Summary Of Letter From Birmingham Jail

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Segregation is a problem the United States has struggled with since the founding of the nation, and has been dragged until modern day history. After the abolishment of slavery, the African American community continued to suffer from racism and discrimination due to their skin color. The Civil Rights movement was ignited by this massive segregation between the African American population and the white population in the United States that was suffered during this time. Reverend Dr. Martin Luther King Jr., Leader of the Civil Rights Movement, became unfairly imprisoned during a protest at Birmingham, Alabama. During his stay at the Birmingham Jail, Dr. Martin Luther King Jr. was able to write the famous “Letter from Birmingham Jail” directed …show more content…

King touches the reader’s emotions and feelings towards the issue and goes into a more personal aspect of this problem, by sharing examples not only as an African American but as a father. In his letter King explains the hardship the regular African American has to go carry everyday due to the segregation of races, the financial status that predominates the African American community, being generally disposed from their names and being replace with “nigger boy” or “nigger man,” being neglected the entrance to public places due to their skin color, to explaining to their children why they can’t live the same way as the other children. (King 167) King uses this strategy to cause the white Clergymen see more vividly the hardships African Americans have to carry with themselves. King spend a vast amount of time emphasizing with the burden that is put on African American children, perhaps King tried to touch upon a topic the Clergymen could relate to and find some empathy with his argument. Like many other men, the Clergymen have a family, wife a son or daughter, this is what King aimed at in his letter. Since they do not belong as to the African American community, King used an example that they were more likely to feel empathy towards, their children. The sentiment of the men toward their kids making them see the situation instead of black or white, they saw it as fathers, …show more content…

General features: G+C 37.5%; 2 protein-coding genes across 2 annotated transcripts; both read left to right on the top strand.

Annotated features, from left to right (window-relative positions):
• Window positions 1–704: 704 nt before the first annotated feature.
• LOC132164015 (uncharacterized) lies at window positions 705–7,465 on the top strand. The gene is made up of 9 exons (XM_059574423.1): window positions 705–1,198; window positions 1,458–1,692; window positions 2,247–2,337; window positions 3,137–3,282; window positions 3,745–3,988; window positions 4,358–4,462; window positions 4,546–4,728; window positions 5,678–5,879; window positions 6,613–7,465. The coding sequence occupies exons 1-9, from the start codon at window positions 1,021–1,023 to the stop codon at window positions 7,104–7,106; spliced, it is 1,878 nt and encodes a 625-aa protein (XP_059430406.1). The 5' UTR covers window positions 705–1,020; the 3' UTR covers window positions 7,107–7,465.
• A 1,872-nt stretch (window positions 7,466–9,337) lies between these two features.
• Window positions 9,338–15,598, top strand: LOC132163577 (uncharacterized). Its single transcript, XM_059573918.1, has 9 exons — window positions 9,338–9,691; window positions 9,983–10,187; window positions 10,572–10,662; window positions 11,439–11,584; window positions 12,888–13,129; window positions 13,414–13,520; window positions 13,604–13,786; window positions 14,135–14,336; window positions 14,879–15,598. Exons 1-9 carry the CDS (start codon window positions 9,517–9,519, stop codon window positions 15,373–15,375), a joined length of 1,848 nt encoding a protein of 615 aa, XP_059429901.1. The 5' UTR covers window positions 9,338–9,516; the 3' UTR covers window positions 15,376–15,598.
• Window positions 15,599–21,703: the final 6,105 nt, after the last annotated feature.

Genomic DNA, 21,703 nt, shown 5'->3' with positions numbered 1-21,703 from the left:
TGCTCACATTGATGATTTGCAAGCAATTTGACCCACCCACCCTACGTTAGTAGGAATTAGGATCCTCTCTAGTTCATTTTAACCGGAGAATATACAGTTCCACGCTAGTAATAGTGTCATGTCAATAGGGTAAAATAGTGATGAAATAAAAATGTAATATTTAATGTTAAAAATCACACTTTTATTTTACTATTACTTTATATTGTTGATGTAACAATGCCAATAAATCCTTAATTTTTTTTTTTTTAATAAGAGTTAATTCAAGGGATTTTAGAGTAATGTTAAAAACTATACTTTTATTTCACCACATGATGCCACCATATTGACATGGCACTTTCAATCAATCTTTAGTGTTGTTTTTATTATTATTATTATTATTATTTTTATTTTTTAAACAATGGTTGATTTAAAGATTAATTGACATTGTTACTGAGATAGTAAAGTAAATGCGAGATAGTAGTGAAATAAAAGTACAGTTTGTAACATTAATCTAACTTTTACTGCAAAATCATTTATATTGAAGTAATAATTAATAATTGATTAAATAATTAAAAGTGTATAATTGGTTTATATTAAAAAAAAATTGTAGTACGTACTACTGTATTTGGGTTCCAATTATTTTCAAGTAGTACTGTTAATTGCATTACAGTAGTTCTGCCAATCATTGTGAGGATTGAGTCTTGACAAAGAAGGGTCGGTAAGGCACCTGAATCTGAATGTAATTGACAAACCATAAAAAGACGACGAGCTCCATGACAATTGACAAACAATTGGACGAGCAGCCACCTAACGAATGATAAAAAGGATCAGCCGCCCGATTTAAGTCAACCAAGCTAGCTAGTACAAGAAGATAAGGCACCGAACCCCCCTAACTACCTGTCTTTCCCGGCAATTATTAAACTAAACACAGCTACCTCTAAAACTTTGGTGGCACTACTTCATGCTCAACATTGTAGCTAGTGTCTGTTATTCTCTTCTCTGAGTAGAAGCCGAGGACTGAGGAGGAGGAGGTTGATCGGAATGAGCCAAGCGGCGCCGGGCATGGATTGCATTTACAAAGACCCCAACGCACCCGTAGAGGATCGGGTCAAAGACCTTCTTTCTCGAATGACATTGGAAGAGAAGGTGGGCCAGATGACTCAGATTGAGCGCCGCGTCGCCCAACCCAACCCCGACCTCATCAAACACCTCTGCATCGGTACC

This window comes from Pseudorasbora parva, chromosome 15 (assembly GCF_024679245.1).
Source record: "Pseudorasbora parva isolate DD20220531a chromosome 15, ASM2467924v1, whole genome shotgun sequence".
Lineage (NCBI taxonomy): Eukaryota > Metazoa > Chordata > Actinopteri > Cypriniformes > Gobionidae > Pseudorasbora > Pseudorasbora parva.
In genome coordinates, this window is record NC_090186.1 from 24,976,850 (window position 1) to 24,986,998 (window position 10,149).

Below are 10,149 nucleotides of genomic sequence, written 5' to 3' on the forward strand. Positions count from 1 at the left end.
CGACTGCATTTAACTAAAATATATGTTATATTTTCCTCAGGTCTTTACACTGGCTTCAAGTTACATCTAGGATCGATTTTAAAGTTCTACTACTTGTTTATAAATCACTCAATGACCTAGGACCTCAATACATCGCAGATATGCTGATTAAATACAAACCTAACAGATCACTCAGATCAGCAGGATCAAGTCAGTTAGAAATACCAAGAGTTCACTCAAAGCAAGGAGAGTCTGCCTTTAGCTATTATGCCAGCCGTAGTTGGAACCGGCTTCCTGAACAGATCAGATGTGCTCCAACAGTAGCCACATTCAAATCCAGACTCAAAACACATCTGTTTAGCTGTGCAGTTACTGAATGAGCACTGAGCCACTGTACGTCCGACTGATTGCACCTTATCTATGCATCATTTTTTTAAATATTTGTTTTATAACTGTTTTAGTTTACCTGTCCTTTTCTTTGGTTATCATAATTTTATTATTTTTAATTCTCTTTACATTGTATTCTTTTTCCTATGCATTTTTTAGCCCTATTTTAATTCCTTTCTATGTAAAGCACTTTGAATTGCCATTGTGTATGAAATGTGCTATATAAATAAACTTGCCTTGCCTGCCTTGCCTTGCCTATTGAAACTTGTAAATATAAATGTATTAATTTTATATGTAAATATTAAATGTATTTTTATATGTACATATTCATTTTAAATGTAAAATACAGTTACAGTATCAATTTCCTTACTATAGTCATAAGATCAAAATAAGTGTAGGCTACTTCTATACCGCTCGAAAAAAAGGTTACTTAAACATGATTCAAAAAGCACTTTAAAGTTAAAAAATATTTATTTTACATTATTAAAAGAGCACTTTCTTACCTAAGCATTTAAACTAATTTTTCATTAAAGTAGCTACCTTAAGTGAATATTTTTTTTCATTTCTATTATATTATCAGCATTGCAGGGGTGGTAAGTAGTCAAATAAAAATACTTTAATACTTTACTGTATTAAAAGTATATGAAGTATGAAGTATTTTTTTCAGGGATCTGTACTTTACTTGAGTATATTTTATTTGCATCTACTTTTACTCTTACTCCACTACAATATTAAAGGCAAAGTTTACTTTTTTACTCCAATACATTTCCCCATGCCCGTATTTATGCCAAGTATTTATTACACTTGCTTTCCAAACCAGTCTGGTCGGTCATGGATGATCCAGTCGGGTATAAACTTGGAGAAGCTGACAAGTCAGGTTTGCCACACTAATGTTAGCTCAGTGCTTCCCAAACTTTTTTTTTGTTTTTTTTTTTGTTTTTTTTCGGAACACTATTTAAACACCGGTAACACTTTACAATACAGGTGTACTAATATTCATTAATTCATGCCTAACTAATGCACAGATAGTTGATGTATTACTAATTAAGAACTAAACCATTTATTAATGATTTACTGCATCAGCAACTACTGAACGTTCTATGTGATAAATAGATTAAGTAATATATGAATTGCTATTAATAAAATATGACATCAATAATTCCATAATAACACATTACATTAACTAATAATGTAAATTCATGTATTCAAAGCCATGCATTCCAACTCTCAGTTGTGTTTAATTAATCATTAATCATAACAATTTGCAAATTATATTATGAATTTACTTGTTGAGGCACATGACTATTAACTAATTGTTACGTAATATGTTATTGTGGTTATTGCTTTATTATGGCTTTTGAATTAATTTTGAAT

King elaborates about his position and the weight of his organization, “I have the honor of serving as president of the Southern Christian Leadership Conference, an organization in every southern state, with headquarters in Atlanta, Georgia” (King, 164). Perhaps King’s intentions were to set an equal level between him and the Clergymen by showing that the Civil Rights was a serious matter that organization have been working on. Demonstrating how although their actions seem to be anarchistic since the movement “disrupted” the order by peacefully protesting in the streets of Birmingham, their intentions are beneficial for the African American community rather than a malicious movement. Along with his position as the leader of the SCLC, he is an African American referring to an issue affecting exclusively the African American community. His race validates the anecdotes he shares as an African American being constantly segregated and being looked down upon due to their ethnic background. His title and his organization makes the Civil Rights movement seem as an official matter rather than a simple event. Along with his title his race as an African American validates the hardships exposed by him in his

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